Home Page

The #1 Horse Information Resource
The Horse Information Lives Here!
About Us, About InfoHorse.com
Contact Ann to include your company

Be a Fan on Facebook
navbuttons12InfoHorse.com HomeHorse TrainersHorse Barn ProductsHorse Barn BuildersDogsFence for HorsesProducts for HorsesHorse Summer CampsHorse SchoolsArticles about HorsesHorse TackWestern LifestyleHorse Health , Horse NutritionServices for Horse OwnersHorse Trailering, Horse TrailersTrucks and Accessories for Horse OwnersHorse Breeders
Follow us on Twitter

Bridling Problems With Richard Winters
 Here is a question for you: Is it because of you or in spite of you that most horses are relatively compliant with the bridling process?

Needless to say, there are some horses that do object strongly to this procedure. Perhaps it is a young horse that has no idea as to what you're about to do with that pile of leather and metal. Or, it may be an older horse that has had a series of bad experiences with handlers who were less than polite and smooth with the bridling process. Regardless of the problems origin, here are a few tips that can help a horse become more accepting of the bit and bridle.

Photo 1 Teach your horse to accept your fingers in the corner of his mouth, encouraging him to open his jaw. If you can't put your finger along his gum line, you'll probably have difficulty placing the bit in his mouth.

Teach your horse to accept the lead rope being put into his mouth.

Photo 2 Teach your horse to accept the lead rope being put into his mouth. Some horses are bothered by the hard metallic sensation of the bit touching their teeth. You can help prepare your horse for the bit by using the soft, non-threatening lead rope. The rope won't bang his teeth, so he'll develop confidence and trust in you and the procedure.

Learn how to hold the bit in your hand.

Photo 3 Learn how to hold the bit in your hand. You should be able to hold the bit open in the palm of your hand and keep the chinstrap out of the way with your little finger. Without holding the bit properly, you will not be prepared to smoothly place it in when your horse opens his mouth.

Keep the palm of your hand cupped under your horse's chin as you prepare to bridle.

Photo 4 Keep the palm of your hand cupped under your horse's chin as you prepare to bridle. If your horse moves his head and your hand moves away, he'll be inclined to pull away and be evasive. You want him to believe that your hand is going to stay right there with him, no matter where he goes.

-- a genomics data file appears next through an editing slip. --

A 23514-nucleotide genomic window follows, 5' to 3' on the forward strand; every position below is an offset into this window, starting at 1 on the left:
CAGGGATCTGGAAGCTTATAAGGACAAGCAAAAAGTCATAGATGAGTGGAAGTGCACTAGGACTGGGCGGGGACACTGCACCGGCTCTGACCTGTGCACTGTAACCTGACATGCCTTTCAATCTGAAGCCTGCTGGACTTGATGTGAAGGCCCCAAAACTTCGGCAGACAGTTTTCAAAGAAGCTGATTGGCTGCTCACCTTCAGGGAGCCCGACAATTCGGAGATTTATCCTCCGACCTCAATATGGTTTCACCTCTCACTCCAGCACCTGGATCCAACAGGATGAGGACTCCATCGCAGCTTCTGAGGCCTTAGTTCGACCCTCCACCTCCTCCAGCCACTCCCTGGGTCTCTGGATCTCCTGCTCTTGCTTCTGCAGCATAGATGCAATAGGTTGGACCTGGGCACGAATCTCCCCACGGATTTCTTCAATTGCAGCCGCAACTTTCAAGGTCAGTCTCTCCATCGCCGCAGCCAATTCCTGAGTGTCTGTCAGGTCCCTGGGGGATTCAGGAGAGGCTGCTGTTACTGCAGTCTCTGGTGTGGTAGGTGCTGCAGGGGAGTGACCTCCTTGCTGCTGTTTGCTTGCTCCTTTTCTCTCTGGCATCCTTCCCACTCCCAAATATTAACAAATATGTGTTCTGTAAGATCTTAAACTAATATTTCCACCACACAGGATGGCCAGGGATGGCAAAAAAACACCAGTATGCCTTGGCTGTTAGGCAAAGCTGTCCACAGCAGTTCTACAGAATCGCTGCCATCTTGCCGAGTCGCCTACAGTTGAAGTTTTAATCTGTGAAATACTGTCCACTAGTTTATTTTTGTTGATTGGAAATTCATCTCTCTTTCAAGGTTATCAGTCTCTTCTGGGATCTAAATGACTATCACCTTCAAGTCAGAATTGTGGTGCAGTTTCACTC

Place the bridle over the bridge of your horse's nose and bend his head.

Photo 5 Place the bridle over the bridge of your horse's nose and bend his head back to you if he attempts to pull away. You want your horse to know that you are in control. A horse can also have bridling issues due to pain. If he has a cut on the inside of his mouth or has a bad tooth, he might be very resistant to having the bit placed in his mouth. How you remove the bit after a ride will often determine how well your horse accepts the bridle next time you attempt to put it on him. Be sure you are polite and smooth as you slip the bridle off his head. If the bit bangs your horse's teeth, or if he raises his head and gets the bit momentarily hung up in his mouth, you're liable to have trouble next time you attempt to bridle him. We as horse handlers are the cause of most bridling problems. If our techniques and movements are rough and crude, then we will leave a bad taste in his mouth (so to speak!) As with everything else, the better we present, the better they perform!

Contact: Richard or Cheryl Winters
5025 Thacher Road
Ojai, California 93023
Phone: 805 - 640-0956
Email: cwinters@thacher.org
Website: wintersranch.com

To advertise your horse product or service, Contact Ann

InfoHorse.com, Horse Information Lives Here ®  3/20/2019
Contact Us to Advertise to over a million Horse Owners.           
All images and content Copyright© 2013 by InfoHorse.com, Equusite.com.

Horse Owners are Dog Owners; Dog Product Information dognowner.com

ArticlesAcademic Schools, Arena MaintenanceAnimal Communicators, Barns, Barn and Accessories, Barn Equipment and TractorsBreast Collars, Grooming Products for Horses, Hay FeedersHorse Blankets, Horse Books, Horse VideosHorse Breeders, Horse Camping Gear, Career Schools, Carts and Buggies, Horse Training Clinicians, Equestrian Clothing, Dogs and Puppies, Horse Fencing, Western Art & Furniture, Horse Property for Sale, Horse Products For Sale, Fly Control, Foal Care, Horse FootingsHorse Gifts, Horse Health and Nutrition, Hoof and LegHorse Insurance, John Lyons Certified Trainers, Equine Lawyers, Leather Care, Links, Horse Property, Horse Photography, Portable Horse Stalls, Arenas and Roundpens, Horse Riding SchoolsHorse Schools, Safety Products, Services for HorsesHorse Trailers, Horse Shipping, Horse Skin Coat CareHorse SoftwareSpecialty TrainersHorse Summer Camps, TackHorse TrainersTreats and Snacks, Truck Accessories, Trucks, Horse Vacations, Western Lifestyle, jewelry

Bob Pruitt  CEO InfoHorse.com and DREAM!

2013 Schedule

May 25-26

Advancing Horsemanship Clinic - Galt, CA
Contact: Anita Dayton 916-591-2481
May 30th-June 2nd
Light Hands Horsemanship - Santa Ynez, CA
Summer Events in Ojai, CA
Contact: Cheryl Winters 805-640-0956
June 21-July 20 Horseman's University

June 21-27 Ultimate Horse Course I

June 28-July 4 Ultimate Horse Course II

July 5-8 All Women's Horsemanship Retreat
August 6, 7, & 8
Advancing Clinic with Cows - Bransun, CO
Contact: Jerry 719-946-5675
August 30, 31, September 1
Advancing Horsemanship Clinic with Cows -Sturgeon Bay, WI
Contact: Brandon 920-495-2280
October 19-21
Advancing Horsemanship Clinic with Cows - Chihuahua, Mexico
November 15, 16 & 17
Nebraska Horse Expo - Lancaster Event Center